In article <firstname.lastname@example.org>, email@example.com wrote:
> .... > (1 + x^-2)(x^3 + 1) = x^3 + x + 1 + x^-2 > > Now if I were to use the standard polynomial division algorithm (I appreciate > that x^-2 + 1 is not a polynomial) to work out > > (x^3 + x + 1 + x^-2) / (x^3 + 1) > > then I would obtain a whole part of 1 and a remainder of x + x^-2. And this > is clearly not right....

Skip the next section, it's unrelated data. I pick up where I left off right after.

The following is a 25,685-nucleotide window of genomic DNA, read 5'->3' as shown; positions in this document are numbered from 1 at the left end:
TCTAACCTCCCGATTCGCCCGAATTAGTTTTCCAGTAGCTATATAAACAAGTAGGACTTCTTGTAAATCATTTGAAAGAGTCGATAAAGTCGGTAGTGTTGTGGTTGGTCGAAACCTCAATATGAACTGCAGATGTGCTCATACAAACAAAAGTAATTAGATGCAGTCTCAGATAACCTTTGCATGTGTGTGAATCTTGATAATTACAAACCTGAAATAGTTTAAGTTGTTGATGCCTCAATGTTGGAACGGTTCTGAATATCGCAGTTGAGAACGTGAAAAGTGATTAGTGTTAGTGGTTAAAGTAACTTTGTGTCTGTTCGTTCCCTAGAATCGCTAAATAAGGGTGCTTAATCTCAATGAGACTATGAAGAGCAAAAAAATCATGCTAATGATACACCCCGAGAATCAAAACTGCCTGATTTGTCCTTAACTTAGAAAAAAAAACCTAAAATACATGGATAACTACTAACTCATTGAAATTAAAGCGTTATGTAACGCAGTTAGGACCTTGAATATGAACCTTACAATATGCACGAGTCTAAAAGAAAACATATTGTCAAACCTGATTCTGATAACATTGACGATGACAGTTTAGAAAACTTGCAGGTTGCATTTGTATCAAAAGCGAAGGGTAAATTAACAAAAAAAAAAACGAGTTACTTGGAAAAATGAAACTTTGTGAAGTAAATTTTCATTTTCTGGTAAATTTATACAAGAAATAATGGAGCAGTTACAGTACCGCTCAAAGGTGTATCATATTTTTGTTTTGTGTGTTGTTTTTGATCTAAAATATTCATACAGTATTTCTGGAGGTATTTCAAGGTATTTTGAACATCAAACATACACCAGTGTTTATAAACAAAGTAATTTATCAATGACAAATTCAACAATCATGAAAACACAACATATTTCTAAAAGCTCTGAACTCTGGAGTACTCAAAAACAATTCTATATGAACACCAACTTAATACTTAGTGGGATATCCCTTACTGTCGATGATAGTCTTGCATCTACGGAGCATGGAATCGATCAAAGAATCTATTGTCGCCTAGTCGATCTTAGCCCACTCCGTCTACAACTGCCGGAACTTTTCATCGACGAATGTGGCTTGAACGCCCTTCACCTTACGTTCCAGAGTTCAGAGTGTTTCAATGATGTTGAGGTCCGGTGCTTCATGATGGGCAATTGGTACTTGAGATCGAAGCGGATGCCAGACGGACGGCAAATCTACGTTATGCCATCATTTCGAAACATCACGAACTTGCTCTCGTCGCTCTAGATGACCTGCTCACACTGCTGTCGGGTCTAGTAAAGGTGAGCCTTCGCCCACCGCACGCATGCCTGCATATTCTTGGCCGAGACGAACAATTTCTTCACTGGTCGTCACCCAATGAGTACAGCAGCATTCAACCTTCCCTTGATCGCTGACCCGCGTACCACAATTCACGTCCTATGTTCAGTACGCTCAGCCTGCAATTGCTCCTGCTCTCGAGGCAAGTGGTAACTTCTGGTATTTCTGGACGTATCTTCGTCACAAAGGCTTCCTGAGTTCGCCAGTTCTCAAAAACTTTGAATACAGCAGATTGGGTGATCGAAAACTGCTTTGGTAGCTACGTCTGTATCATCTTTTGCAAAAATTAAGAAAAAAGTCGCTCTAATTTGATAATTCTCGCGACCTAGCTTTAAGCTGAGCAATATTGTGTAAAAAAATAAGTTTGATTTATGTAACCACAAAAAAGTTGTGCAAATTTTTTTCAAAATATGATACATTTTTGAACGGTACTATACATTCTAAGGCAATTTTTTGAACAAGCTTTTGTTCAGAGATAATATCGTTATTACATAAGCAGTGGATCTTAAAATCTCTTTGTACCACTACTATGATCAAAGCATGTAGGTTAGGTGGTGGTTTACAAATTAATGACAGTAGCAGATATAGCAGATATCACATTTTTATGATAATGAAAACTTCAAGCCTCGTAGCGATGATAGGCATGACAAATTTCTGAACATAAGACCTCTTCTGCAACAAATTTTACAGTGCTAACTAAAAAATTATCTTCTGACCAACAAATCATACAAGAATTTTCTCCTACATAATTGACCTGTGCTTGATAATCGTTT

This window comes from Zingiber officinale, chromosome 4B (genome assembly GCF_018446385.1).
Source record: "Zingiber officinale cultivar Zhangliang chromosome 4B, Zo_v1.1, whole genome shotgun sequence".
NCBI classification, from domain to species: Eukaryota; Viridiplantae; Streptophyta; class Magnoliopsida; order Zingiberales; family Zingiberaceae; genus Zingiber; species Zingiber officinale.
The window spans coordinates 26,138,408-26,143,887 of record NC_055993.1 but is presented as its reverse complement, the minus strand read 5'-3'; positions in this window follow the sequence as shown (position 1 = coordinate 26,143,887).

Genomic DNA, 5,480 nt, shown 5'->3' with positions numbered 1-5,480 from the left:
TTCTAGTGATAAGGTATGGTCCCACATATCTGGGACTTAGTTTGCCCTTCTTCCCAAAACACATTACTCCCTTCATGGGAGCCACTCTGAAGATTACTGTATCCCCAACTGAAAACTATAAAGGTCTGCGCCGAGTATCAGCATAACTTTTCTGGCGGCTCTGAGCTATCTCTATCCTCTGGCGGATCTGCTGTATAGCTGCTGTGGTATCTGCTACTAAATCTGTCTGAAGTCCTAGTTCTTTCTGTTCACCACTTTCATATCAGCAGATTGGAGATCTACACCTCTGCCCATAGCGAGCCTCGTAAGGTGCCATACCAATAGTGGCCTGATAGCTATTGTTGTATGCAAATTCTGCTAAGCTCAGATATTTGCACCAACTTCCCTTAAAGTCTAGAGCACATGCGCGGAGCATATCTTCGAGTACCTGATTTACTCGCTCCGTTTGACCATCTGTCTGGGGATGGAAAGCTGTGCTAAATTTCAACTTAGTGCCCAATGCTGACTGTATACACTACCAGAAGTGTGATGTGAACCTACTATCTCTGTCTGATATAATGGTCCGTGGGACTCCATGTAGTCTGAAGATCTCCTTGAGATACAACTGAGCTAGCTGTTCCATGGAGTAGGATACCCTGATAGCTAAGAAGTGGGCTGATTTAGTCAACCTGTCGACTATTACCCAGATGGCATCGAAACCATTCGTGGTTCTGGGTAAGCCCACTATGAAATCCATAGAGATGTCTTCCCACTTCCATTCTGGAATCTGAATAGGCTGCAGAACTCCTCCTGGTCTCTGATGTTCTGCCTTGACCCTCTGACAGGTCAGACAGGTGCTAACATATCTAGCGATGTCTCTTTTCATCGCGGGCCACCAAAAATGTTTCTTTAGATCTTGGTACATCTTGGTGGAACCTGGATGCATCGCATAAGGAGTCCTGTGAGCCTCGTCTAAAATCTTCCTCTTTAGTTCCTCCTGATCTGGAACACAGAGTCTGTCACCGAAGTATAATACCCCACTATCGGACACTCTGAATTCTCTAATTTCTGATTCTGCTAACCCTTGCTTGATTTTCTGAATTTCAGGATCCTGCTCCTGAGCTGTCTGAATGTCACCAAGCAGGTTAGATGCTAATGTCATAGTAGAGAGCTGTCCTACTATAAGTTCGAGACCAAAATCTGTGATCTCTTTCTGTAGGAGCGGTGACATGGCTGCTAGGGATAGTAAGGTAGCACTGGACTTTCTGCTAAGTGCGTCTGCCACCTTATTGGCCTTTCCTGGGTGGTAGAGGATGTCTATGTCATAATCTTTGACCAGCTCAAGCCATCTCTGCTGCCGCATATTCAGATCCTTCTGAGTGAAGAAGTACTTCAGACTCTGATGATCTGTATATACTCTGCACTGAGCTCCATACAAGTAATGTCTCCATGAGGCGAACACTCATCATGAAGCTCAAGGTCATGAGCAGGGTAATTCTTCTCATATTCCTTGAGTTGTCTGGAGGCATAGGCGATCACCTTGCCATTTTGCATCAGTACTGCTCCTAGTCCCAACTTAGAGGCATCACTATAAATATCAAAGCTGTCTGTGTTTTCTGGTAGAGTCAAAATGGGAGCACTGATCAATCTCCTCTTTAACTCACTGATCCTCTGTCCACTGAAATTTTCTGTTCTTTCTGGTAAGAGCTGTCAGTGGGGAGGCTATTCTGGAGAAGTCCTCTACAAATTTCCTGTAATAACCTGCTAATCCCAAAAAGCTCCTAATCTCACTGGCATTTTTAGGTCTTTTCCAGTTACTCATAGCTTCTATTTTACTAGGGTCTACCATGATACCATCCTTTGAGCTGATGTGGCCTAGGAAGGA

Allowing negative powers actually gives you the quotient 1 + x^-2 and remainder 0.
But a simple way to deal with it is to use genuine polynomials. Your x^3 + x + 1 + x^-2 = x^-2.(x^5 + x^3 + x^2 + 1). Ordinary division of x^5 + x^3 + x^2 + 1 by x^3 + 1 gives x^5 + x^3 + x^2 + 1 = (x^3 + 1)(x^2 + 1) + 0 and then you can just reintroduce the factor x^-2.